(3)  
(4) 
Theorem 1.
(Probabilistically True Bounds in Expectation) Consider an
bounded uniform random variable input
, i.e. , to a block of layers in the form of AffineReLUAffine (parameterized by and for the first and second affine layers, respectively). With the true output interval bounds being , i.e. , the following holds with an overwhelming probability for a sufficiently large :where
assuming that the Lyapunov Central Limit Theorem holds. For random matrices
and with i.i.d Gaussian elements of zero mean and and standard deviations, and for a sufficiently large input dimension and , we have:(5)  
Theorem 1 states that the interval bounds to function are simply looser bounds to the function of interest in expectation, under a plausible distribution of and . Now, we investigate the tightness of these bounds as compared to the IBP bounds .
Theorem 2.
(Probabilistically Tighter Bounds in Expectation) Consider an bounded uniform random variable input , i.e. , to a block of layers in the form of AffineReLUAffine (parameterized by and for the first and second affine layers respectively) and . Under the assumption that , we have: .
Theorem 2 states that under some assumptions on and under a plausible distribution for , our proposed interval width can be much smaller than the IBP interval width, i.e. our proposed intervals are much tighter than the IBP intervals.
Next, we show that the inequality assumption in Theorem 2 is very mild. In fact, a wide range of satisfy it and the following proposition gives an example that does so in expectation.
Proposition 1.
Proposition 1 implies that as the number of hidden nodes increases, the expectation of the right hand side of the inequality assumption in Theorem 2 grows more negative, while the left hand side of the inequality is zero in expectation when . In other words, for Gaussian zeromean weights and with a large enough number of hidden nodes , the assumption is satisfied. All proofs and detailed analyses are provided in the supplementary material.
3.3 Extending our Probabilistically True and Tight Bounds to Deeper Networks
To extend our proposed bounds to networks deeper than a twolayer block, we simply apply our bound procedure described in Section 3.2, recursively for every block. In particular, consider an layer neural network defined as and an  norm bounded input centered at , i.e. . Without loss of generality, we assume is biasfree for ease of notation. Then, the output lower and upper bounds of are and , respectively. Here, is a linear map that can be obtained recursively as follows:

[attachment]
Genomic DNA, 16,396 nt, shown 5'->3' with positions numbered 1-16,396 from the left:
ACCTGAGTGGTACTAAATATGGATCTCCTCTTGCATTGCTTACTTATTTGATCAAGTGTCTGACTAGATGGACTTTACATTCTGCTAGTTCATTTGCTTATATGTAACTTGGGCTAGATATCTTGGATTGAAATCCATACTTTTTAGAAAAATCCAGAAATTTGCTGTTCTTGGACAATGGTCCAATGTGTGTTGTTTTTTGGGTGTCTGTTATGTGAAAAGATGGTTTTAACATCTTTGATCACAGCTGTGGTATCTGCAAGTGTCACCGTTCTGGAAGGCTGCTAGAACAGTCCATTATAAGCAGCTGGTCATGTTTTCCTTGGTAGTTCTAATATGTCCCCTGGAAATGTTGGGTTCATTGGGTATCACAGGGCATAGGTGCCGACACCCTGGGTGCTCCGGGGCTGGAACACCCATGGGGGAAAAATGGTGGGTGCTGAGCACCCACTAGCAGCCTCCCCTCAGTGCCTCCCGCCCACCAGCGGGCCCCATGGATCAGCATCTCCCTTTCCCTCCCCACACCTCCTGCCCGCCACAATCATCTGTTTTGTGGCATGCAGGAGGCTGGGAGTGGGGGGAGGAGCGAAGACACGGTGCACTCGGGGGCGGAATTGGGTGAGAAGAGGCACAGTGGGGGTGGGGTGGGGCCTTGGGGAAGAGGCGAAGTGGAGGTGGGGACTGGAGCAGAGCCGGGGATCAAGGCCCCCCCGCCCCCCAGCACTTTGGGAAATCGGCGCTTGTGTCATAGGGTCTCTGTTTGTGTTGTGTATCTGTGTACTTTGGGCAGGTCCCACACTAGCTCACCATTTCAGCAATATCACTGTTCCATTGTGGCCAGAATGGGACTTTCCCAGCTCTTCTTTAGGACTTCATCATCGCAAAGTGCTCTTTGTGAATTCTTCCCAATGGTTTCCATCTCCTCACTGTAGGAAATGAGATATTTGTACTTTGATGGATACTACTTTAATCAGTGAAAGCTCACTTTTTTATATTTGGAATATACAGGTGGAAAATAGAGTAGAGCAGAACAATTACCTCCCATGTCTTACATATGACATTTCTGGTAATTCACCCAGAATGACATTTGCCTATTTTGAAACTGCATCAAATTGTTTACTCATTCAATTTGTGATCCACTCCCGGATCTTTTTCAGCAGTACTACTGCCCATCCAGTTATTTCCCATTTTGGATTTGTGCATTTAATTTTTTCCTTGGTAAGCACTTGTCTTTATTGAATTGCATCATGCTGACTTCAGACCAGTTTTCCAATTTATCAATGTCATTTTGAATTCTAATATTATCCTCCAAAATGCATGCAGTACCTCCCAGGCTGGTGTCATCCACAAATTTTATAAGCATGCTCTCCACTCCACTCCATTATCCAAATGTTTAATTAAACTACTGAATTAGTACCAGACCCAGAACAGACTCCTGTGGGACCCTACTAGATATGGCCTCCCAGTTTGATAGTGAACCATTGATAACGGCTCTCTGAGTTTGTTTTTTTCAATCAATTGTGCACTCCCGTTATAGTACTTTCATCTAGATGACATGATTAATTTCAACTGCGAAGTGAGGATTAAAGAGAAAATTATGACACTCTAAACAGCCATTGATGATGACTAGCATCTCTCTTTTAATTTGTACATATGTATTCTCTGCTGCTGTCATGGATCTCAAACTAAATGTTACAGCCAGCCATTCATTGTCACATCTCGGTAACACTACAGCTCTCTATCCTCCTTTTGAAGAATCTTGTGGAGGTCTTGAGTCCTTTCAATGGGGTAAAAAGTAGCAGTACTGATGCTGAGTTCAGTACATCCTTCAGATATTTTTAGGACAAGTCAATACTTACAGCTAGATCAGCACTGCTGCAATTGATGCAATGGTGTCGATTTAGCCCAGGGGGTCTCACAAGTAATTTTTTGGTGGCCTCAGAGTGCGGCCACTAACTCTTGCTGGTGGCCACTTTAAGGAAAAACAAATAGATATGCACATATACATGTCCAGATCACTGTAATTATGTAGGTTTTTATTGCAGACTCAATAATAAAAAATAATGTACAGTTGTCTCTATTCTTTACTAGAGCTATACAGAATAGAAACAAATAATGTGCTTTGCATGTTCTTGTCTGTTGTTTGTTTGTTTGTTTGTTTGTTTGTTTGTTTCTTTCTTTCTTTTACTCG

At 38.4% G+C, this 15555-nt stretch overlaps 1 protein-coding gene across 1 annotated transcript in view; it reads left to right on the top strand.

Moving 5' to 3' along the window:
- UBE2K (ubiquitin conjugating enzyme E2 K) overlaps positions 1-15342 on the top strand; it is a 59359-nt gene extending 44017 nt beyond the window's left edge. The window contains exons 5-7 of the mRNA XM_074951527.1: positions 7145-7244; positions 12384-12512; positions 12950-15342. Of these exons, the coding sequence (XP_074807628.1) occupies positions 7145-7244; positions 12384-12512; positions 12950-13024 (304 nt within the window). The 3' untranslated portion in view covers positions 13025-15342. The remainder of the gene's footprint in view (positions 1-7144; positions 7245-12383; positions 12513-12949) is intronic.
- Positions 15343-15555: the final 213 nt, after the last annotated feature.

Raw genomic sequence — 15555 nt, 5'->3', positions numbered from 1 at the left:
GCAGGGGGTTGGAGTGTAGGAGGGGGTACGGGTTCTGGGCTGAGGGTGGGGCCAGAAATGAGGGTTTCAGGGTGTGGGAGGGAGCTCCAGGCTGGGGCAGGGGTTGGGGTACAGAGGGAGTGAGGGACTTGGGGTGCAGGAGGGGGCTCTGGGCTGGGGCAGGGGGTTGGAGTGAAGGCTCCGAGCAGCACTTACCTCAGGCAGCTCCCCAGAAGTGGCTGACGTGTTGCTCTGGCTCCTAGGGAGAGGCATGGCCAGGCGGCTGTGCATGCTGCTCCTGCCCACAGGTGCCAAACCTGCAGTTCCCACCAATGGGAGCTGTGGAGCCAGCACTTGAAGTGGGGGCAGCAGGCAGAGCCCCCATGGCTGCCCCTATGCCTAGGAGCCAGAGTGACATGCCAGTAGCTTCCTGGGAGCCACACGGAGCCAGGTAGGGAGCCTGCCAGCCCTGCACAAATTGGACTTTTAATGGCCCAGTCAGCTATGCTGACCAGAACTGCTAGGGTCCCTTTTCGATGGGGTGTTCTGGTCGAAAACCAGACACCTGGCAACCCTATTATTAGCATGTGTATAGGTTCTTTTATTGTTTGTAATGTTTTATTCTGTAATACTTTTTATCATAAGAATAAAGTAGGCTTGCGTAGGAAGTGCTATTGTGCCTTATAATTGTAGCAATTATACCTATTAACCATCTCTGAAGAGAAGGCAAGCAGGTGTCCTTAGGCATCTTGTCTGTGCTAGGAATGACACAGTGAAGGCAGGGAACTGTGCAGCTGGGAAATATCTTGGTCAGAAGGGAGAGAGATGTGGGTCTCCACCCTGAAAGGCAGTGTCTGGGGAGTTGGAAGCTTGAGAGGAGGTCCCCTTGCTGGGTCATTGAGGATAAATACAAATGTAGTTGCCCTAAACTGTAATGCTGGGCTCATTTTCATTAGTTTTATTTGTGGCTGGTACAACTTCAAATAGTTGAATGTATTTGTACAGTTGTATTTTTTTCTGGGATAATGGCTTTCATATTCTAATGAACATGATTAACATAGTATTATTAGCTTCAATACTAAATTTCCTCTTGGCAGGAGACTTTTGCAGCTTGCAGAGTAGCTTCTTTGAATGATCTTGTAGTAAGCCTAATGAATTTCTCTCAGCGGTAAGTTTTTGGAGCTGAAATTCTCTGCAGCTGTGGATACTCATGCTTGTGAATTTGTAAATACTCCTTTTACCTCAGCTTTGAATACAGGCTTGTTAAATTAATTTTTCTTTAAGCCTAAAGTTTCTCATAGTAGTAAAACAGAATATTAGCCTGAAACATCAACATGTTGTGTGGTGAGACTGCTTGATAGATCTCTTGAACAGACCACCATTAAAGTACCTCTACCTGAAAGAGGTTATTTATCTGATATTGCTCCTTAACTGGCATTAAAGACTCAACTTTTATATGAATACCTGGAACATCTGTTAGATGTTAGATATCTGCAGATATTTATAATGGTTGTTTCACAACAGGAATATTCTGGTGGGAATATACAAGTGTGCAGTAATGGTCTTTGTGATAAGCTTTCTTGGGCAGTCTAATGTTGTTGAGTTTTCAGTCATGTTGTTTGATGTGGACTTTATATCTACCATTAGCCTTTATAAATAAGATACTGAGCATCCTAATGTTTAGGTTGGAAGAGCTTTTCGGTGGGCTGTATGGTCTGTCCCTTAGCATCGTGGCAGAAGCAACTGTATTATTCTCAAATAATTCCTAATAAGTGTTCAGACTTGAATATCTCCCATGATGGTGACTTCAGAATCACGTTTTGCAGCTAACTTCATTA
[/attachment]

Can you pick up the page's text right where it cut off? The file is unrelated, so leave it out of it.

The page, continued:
4 Experiments
Probabilistically True Bounds. In this experiment, we validate Theorem 1 with several controlled experiments. For a network of the form that has true bounds for , we empiricallyshow that our proposed bounds , under the mild assumptions of Theorem 1, indeed are true with a high probability, i.e. . Moreover, we verify that the larger the network input dimnension is, the inequality holds with even higher probability (as predicted by Theorem 1).
We start by constructing a network where the biases and
are initialized following the default Pytorch
paszke2017automatic initialization. As for the elements of the weight matrices and , they are sampled from and , respectively. We estimate, and by taking the minimum and maximum of MonteCarlo evaluations of . For a given and with , we uniformly sample examples from the interval . We also sample all corners of the hyper cube . To probabilistically show that the proposed interval is a super set of (i.e. they are true bounds), we evaluate the length of the intersection of the two intervals over the length of the true interval defined as . Note that if and only if is a super set of . For a given , we conduct this experiment times with a varying , , , and and report the average . Then, we run this for a varying number of input size and a varying number of hidden nodes , as reported in Figure 0(a). As predicted by Theorem 1, Figure 0(a) demonstrates that as increases, the proposed interval will be a super set of the true interval, with a higher probability, regardless of the number of hidden nodes . Note that networks that are as wide as , require no more than input dimensions for the proposed intervals to be a superset of the true intervals. In practice, is much larger than that, e.g. in CIFAR10.In Figure 0(b), we empirically show that the above behavior also holds for deeper networks. We propagate the bounds blockwise as discussed in Section 3.3 and conduct similar experiments on fullyconnected networks. We construct networks with varying depth, where each layer has the same number of nodes equal to the input dimension .